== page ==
Big names gather to remember Lyall
AROUND 200 mourners packed into a Suffolk church yesterday to pay tribute to legendary football boss John Lyall.Dozens of famous names attended the memorial service for the ex-Ipswich and West Ham manager, held at St Mary Le Tower Church, in Ipswich.
AROUND 200 mourners packed into a Suffolk church yesterday to pay tribute to legendary football boss John Lyall.
Dozens of famous names attended the memorial service for the ex-Ipswich and West Ham manager, held at St Mary Le Tower Church, in Ipswich.
Sir Alex Ferguson and Sir Trevor Brooking were joined by Lyall's grandchildren, Charlie and Sam, in reading tributes to the 66-year-old, who died from a heart attack at his home, in Tattingstone, near Ipswich, on April 18.
Sir Alex, Manchester United boss, said: “Football managing is about strength and John epitomised that very clearly. He was straightforward and very down to earth. They are great qualities.
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“I first met John on holiday in 1982 when the World Cup was on. Did we talk about the holiday? No, we talked about football and tactics and the wives listened to us.
“As time went on, we still kept in touch while I was manager at Aberdeen and John at West Ham.
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“When I took the job at Manchester United, I didn't have a great insight into the tactics of teams in England. I relied on John and he was fantastic.
“Really, that help was essential to my start at Manchester United. We lost some games but that was John's fault.”
Sir Alex, who thanked Lyall's family for the “privilege” of being able to speak at the service, said: “It was one of the great relationships I had with a manager.
“Even when he finished the game, he always paid attention to how we were playing.”
Sir Trevor Brooking spoke of his close affinity with his former boss and recalled his winning header in the 1980 FA Cup final, when the Hammers were led to victory by Lyall.
He said: “He always said it was final icing on his CV - to get me to score a header in the FA Cup final.”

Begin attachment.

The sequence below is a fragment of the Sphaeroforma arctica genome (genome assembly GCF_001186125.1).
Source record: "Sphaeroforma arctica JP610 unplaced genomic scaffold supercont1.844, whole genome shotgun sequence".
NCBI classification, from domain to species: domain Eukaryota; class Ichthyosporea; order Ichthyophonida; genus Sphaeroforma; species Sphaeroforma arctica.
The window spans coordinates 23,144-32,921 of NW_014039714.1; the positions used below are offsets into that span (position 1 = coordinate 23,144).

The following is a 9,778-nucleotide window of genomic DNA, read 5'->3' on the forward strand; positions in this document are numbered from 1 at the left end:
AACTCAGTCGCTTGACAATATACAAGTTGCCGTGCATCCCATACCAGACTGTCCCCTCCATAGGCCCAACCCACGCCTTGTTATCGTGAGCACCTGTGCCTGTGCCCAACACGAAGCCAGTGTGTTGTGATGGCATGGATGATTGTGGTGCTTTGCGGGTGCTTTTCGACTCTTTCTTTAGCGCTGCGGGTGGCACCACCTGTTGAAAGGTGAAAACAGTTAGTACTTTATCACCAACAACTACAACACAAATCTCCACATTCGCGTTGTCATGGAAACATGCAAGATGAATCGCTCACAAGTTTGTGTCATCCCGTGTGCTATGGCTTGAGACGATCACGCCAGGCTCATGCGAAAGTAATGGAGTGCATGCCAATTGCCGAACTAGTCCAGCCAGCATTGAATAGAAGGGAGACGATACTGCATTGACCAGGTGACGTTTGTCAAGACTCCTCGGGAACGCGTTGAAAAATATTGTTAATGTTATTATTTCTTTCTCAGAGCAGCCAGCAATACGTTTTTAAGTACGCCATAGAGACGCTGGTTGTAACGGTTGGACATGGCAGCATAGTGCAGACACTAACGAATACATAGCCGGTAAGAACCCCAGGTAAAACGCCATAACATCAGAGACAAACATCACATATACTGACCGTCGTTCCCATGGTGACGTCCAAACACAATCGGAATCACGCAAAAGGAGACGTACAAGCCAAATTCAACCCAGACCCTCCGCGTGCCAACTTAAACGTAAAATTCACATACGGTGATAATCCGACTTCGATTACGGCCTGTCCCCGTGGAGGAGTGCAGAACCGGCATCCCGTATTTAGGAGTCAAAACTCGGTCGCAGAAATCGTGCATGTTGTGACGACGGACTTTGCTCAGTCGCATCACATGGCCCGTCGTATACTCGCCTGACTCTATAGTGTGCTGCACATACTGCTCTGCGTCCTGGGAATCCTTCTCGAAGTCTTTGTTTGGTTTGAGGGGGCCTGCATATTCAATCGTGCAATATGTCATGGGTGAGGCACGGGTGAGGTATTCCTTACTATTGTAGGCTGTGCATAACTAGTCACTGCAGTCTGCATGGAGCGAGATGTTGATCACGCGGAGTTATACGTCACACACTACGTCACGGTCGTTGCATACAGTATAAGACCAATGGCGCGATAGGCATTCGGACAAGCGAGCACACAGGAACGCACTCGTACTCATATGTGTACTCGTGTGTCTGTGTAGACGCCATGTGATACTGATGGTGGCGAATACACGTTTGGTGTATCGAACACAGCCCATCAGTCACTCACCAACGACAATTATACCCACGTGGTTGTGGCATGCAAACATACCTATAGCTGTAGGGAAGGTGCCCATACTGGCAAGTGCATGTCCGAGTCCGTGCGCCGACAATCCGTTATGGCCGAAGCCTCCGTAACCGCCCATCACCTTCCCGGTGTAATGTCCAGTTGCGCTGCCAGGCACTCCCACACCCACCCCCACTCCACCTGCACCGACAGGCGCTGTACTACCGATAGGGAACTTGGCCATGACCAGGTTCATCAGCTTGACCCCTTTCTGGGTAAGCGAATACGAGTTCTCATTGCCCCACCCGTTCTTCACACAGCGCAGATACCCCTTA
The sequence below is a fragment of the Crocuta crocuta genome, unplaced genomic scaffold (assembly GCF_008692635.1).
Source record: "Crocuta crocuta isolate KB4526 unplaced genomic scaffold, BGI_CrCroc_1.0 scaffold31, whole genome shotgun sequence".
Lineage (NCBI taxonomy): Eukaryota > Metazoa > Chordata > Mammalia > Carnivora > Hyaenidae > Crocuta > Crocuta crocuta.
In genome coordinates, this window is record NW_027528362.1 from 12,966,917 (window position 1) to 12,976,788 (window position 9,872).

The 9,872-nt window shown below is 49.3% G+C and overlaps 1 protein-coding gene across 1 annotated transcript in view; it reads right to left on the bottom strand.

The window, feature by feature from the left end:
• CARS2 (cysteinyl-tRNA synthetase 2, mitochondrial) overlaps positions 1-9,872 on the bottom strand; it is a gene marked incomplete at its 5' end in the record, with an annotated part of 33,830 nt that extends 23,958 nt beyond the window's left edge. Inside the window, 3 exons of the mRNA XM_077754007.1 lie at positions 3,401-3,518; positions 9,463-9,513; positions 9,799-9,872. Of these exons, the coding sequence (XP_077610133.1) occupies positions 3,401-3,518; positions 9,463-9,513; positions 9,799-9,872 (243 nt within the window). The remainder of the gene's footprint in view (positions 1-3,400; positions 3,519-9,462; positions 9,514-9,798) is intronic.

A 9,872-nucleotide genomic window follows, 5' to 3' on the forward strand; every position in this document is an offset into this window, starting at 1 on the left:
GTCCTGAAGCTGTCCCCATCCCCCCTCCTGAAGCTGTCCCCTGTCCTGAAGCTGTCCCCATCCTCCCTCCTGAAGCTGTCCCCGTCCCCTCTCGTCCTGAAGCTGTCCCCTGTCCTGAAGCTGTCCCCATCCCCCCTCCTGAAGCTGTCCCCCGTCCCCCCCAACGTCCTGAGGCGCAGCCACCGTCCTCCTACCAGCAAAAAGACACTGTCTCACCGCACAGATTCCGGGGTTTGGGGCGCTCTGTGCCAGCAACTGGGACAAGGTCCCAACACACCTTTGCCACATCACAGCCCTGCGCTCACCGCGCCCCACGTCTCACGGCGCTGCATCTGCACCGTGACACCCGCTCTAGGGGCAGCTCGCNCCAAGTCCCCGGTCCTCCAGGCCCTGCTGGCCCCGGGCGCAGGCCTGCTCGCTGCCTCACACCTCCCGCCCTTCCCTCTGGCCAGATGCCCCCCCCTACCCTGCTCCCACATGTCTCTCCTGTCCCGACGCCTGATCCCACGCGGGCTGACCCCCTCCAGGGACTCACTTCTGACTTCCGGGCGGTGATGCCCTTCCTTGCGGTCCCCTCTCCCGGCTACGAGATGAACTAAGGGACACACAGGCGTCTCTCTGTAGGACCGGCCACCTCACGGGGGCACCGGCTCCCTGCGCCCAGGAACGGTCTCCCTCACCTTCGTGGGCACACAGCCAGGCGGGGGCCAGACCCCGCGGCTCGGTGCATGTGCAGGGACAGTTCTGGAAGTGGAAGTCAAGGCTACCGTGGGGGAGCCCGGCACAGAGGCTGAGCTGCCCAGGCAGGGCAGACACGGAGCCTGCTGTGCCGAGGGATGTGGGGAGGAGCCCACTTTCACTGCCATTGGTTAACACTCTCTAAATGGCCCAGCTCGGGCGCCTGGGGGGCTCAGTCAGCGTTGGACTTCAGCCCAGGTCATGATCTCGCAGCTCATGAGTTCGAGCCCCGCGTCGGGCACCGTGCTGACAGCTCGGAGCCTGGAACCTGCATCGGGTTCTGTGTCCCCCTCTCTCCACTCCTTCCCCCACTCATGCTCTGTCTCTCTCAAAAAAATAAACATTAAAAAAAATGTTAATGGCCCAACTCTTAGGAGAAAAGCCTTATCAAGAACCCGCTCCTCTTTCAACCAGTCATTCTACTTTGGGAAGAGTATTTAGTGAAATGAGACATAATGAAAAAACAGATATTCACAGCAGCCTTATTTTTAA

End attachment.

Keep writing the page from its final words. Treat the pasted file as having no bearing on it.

He added: “We mustn't forget his time with Ipswich. Ipswich was a club very close to his heart. I know for the past 12 years he and his family have been very happy in Suffolk.
“It's a very sad occasion. I still think that one or two of us haven't come to terms with the fact he has gone.”
Lyall's grandchildren, Sam and Charlie, also read out tributes, while their father, Murray, read from the bible.
Sam said: “My Granddad, he did lots of football for me everyday. He took us to Center Parcs every Christmas. All of us loved him.”
Charlie said: “My Granddad was my best friend. If I needed help with anything, he would help me. My Granddad helped and showed me how to play football to make us better at it.”
Journalist Michael Hart, who co-wrote Lyall's autobiography, said: “I think the number of people here today, from all areas of his life tells us about the esteem in which he was held.
“He retained his affinity for both clubs he managed and his love of football. In recent years, he had become disenchanted with some of the less charmless aspects of the modern game.
“We will all miss him but for Yvonne and the family, he is irreplaceable. Our thoughts should be with them.”
Canon Peter Townley, who led the service with the Revd Chris Wingfield, said: “We give thanks for John Lyall, a true gentleman in the world of sport, respected for his straightforwardness and honesty.
“He cared deeply for his players and for the fans. They, in turn, cared deeply for him.”